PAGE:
Conflict resolution comes through many forms from fighting fair and using tools in your own personal tool box to using the help of a third party. Depending on the situation and the parties involved, arbitration may be an effective form of mediation. As a matter of fact, you may have agreed ahead of time to arbitration when you entered into relationship with a company for credit or other goods and services.
Arbitration is designed to settle disputes in lieu of using an attorney or going to court. The thinking is that arbitration costs less and can eliminate the sometimes lengthy and costly expenses of a court battle. Large corporations often stipulate arbitration as a form of conflict resolution in many of their contracts, thereby reducing the likelihood they can be sued for large sums of money.
How does arbitration work?
Arbitration can seem very similar to presenting facts to a judge. A neutral, disinterested party listens to both sides of the conflict, forms an opinion and then issues a ruling that, in most cases, is legally binding. The process is more formal than a mediation and less formal than a court of law but is a binding agreement.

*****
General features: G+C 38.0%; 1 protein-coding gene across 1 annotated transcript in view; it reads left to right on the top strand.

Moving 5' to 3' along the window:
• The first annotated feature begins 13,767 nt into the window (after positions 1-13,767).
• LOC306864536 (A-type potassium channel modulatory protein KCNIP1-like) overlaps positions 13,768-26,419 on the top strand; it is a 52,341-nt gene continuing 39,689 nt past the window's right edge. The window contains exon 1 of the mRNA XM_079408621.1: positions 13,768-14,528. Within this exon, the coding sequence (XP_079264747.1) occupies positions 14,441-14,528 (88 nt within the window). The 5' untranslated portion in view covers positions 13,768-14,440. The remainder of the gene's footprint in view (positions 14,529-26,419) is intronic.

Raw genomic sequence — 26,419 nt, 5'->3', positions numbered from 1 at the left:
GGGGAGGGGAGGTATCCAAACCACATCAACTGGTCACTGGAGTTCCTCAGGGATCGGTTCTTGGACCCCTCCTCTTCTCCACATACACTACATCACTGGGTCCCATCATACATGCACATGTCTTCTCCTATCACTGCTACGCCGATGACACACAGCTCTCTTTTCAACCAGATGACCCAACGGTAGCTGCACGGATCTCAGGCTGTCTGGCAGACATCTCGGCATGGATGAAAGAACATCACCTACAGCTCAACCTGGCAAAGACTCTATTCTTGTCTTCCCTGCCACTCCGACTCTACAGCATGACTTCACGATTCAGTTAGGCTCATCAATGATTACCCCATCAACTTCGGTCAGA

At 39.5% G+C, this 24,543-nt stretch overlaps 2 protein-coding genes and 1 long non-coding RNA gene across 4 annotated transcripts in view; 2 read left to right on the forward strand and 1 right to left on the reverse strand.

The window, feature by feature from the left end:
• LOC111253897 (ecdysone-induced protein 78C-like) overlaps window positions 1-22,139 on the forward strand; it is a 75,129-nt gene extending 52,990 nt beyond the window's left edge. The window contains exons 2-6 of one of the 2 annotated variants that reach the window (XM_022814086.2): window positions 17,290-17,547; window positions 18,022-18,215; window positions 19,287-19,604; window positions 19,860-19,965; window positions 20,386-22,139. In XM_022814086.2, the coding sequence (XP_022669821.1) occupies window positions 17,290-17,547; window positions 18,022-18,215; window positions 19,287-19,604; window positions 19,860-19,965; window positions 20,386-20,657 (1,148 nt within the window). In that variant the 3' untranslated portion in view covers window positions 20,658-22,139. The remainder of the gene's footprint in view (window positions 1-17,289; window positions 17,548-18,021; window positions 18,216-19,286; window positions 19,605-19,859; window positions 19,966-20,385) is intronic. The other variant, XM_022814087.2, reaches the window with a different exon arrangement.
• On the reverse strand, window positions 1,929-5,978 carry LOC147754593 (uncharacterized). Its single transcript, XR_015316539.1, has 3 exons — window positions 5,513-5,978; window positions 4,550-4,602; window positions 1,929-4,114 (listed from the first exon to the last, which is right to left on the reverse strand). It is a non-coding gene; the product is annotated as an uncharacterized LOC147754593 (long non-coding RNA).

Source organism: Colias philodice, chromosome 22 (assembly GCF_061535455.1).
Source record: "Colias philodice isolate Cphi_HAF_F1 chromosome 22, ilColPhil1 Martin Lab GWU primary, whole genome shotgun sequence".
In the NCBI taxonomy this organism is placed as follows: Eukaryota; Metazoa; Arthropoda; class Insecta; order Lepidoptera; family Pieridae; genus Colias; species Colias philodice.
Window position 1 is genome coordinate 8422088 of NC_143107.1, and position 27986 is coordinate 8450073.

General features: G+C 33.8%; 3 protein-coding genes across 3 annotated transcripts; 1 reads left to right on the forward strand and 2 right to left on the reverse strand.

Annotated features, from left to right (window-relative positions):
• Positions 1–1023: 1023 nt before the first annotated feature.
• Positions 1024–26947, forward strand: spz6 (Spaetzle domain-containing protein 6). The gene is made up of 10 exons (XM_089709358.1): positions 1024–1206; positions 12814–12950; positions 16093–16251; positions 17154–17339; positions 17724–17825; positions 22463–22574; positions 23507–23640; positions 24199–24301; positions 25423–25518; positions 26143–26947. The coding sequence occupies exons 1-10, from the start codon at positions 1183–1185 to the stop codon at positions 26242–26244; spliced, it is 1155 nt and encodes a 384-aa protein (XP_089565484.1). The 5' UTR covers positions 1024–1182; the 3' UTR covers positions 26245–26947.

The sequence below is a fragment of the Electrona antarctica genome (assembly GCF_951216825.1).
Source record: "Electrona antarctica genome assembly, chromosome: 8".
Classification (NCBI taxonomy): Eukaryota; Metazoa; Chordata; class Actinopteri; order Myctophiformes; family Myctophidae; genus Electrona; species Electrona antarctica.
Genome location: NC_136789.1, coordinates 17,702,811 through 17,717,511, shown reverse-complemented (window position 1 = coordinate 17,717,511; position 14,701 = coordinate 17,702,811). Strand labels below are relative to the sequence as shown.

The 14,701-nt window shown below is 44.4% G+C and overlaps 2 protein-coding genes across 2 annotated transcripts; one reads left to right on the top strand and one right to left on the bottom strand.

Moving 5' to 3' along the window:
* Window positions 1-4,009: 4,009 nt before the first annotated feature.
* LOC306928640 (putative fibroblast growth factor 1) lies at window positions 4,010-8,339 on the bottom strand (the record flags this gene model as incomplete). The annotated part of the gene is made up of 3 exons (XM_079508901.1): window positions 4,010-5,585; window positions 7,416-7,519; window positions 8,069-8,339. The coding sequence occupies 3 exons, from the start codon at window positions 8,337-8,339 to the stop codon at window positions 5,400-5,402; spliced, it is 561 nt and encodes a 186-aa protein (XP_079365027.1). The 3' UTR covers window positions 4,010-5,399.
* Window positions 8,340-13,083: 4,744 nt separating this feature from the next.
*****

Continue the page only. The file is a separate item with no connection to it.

How is arbitration different than mediation?
In most cases, mediation is voluntary, and the goal of the process is for both parties to work out their dispute through the mediator, not by the mediator. The mediator serves as an intermediary who helps parties sort through the dispute and come to a compromise or consensus. An arbitrator, on the other hand, renders a decision after hearing both sides of the conflict.
Is arbitration mandatory?
In some cases, yes. Generally, parties agree to arbitration at the time they enter into a contract. Both parties agree to submit to and pay for arbitration in lieu of filing suit and hiring attorneys. In some cases, say applying for a credit card or other consumer transactions, there is a requirement to agree to arbitration. Sometimes the acknowledgment is in the “fine print” of a contract. Care should be taken to ensure you do not give away your rights to the most effective means for recourse when you enter into a contract.
A step up from mediation, arbitration can be an effective and cost-saving means to resolve conflict – especially for businesses. Think about adding arbitration to your tool chest when conflict cannot be resolved through other methods.
We first starting running courses for anger management back in 2005 and have helped hundreds of people live Ôa life less angryÕ. Learning in a small group is a very effective way of getting a fast result. We run the groups regularly in Birmingham on a Friday or Saturday.
Not everyone can get to Birmingham or wants to work in a group, although it is very effective to do so. As an alternative we have an online programme, My Anger Coach and are able to offer one to one anger management with a counsellor in person or online. You can combine these approached in a Ômade to measure programmeÕ